Urban raccoons are everywhere. Some evidence suggests they’re growing smarter from living in an urban world.
In the San Francisco Bay Area, slices of nature pop up in the most unexpected places, a testament to the region's wealth in biodiversity and the resilience of its natural systems. Bringing nature to urban areas is not just about ensuring the survival of species, but enhancing people's quality of life through a fulfillment of our innate need to be with nature.
This article is republished from The Conversation under a Creative Commons license. Read the original article. The relationship between parks and crime remains the subject of debate. Some scholars say parks and other urban green spaces prevent violence. When vacant … Read more
If you ever wander around wanting to know the names of plants and animals around you, Seek, a newly rebuilt app from the iNaturalist team at the California Academy of Sciences, now offers instant identifications through the camera view on … Read more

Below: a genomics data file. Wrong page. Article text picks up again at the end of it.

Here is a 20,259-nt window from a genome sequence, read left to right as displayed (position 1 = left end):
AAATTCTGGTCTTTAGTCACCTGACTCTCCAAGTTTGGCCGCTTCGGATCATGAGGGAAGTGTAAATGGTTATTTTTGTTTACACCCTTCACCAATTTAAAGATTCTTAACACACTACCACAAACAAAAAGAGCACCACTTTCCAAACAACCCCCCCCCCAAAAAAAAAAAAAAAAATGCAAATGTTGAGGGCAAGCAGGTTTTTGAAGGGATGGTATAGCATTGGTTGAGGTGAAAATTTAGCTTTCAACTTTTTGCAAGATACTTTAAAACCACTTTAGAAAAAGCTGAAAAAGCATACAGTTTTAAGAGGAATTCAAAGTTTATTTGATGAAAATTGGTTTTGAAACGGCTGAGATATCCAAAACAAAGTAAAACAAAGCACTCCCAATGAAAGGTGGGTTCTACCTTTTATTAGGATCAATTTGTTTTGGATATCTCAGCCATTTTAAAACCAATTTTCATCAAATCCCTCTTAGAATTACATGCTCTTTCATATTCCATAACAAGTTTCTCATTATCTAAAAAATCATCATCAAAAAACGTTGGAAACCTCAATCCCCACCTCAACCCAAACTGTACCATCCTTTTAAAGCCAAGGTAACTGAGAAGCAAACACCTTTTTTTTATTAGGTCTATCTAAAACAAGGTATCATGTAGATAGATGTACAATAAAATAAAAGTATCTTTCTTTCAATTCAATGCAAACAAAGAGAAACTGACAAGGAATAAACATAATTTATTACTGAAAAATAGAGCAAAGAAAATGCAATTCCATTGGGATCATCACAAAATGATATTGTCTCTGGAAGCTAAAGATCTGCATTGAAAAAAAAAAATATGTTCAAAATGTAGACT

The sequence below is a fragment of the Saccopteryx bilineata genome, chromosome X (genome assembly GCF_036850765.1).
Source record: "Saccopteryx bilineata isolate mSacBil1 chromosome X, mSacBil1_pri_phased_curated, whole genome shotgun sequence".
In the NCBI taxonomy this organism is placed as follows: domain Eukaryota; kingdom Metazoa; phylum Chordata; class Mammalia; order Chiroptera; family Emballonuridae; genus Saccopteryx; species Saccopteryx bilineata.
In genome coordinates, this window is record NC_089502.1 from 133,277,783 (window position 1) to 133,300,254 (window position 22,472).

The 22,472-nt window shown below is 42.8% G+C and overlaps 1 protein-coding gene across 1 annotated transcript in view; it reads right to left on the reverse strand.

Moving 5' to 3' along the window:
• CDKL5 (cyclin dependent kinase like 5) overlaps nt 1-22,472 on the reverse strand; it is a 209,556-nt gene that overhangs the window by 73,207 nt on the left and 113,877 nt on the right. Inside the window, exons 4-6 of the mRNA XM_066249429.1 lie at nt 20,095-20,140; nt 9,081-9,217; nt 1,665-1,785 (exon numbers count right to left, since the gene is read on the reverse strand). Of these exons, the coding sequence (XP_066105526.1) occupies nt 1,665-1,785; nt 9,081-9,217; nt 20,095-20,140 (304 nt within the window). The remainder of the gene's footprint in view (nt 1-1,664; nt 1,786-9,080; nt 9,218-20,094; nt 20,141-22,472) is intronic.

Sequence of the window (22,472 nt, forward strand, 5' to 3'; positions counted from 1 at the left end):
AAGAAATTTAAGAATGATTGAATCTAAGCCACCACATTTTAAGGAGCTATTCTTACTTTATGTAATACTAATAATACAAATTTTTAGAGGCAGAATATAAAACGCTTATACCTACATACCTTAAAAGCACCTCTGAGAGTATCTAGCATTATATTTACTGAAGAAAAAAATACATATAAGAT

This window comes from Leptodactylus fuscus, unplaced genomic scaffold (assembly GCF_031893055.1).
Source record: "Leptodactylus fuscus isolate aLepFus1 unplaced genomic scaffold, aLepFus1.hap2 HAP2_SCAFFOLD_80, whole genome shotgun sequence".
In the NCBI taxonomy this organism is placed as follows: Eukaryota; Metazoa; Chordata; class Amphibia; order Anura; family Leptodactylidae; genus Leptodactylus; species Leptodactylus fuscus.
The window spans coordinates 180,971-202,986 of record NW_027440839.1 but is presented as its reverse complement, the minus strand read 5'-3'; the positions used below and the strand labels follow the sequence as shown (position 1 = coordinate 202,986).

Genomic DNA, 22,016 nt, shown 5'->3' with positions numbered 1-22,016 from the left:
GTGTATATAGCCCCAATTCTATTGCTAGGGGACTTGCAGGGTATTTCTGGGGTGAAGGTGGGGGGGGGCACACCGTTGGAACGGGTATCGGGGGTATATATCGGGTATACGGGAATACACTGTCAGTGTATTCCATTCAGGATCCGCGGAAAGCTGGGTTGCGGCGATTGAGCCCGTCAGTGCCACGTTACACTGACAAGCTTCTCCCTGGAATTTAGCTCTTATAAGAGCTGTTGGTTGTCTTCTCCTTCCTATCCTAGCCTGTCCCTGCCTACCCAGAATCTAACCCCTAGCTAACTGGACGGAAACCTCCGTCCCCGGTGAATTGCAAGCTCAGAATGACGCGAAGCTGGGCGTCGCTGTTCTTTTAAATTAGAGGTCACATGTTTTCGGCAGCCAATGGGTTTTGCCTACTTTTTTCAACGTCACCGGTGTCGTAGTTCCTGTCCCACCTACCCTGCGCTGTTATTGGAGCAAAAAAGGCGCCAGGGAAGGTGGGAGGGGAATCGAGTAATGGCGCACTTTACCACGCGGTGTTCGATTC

Introducing a new way to be a birder
A reader notices more fox squirrels and less native western grays.
How long do hummingbird parents take care of their young?
Most coyotes won’t stay within the Presidio’s relatively safe confines.
Liam O’Brien went from Broadway actor to butterfly observer … and then some.
The global citizen science competition returns April 27-May 3.
Residents and advocates turn to the challenge of keeping it welcome.